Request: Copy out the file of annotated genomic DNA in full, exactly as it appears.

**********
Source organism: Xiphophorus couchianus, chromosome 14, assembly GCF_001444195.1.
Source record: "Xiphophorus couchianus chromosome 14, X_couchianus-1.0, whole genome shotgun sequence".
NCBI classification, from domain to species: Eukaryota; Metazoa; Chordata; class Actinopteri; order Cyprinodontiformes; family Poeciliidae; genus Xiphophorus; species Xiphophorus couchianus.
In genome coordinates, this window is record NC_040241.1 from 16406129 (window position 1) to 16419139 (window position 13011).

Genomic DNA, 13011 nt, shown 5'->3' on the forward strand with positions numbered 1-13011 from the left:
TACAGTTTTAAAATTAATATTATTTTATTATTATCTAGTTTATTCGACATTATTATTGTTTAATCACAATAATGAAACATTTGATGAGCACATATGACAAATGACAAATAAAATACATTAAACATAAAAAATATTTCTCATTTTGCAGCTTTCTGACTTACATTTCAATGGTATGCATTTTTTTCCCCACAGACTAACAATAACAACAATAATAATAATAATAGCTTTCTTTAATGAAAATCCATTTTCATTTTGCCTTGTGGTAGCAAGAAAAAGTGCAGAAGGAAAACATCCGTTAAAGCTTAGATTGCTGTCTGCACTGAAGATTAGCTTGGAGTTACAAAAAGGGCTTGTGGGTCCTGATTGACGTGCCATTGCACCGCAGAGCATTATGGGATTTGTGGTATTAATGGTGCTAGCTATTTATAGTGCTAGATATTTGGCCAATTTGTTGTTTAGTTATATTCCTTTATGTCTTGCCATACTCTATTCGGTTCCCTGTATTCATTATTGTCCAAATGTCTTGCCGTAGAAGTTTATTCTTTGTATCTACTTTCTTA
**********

Source organism: Xiphophorus couchianus, chromosome 14, assembly GCF_001444195.1.
Source record: "Xiphophorus couchianus chromosome 14, X_couchianus-1.0, whole genome shotgun sequence".
NCBI classification, from domain to species: Eukaryota; Metazoa; Chordata; class Actinopteri; order Cyprinodontiformes; family Poeciliidae; genus Xiphophorus; species Xiphophorus couchianus.
In genome coordinates, this window is record NC_040241.1 from 16406129 (window position 1) to 16419139 (window position 13011).

Genomic DNA, 13011 nt, shown 5'->3' on the forward strand with positions numbered 1-13011 from the left:
TACAGTTTTAAAATTAATATTATTTTATTATTATCTAGTTTATTCGACATTATTATTGTTTAATCACAATAATGAAACATTTGATGAGCACATATGACAAATGACAAATAAAATACATTAAACATAAAAAATATTTCTCATTTTGCAGCTTTCTGACTTACATTTCAATGGTATGCATTTTTTTCCCCACAGACTAACAATAACAACAATAATAATAATAATAGCTTTCTTTAATGAAAATCCATTTTCATTTTGCCTTGTGGTAGCAAGAAAAAGTGCAGAAGGAAAACATCCGTTAAAGCTTAGATTGCTGTCTGCACTGAAGATTAGCTTGGAGTTACAAAAAGGGCTTGTGGGTCCTGATTGACGTGCCATTGCACCGCAGAGCATTATGGGATTTGTGGTATTAATGGTGCTAGCTATTTATAGTGCTAGATATTTGGCCAATTTGTTGTTTAGTTATATTCCTTTATGTCTTGCCATACTCTATTCGGTTCCCTGTATTCATTATTGTCCAAATGTCTTGCCGTAGAAGTTTATTCTTTGTATCTACTTTCTTA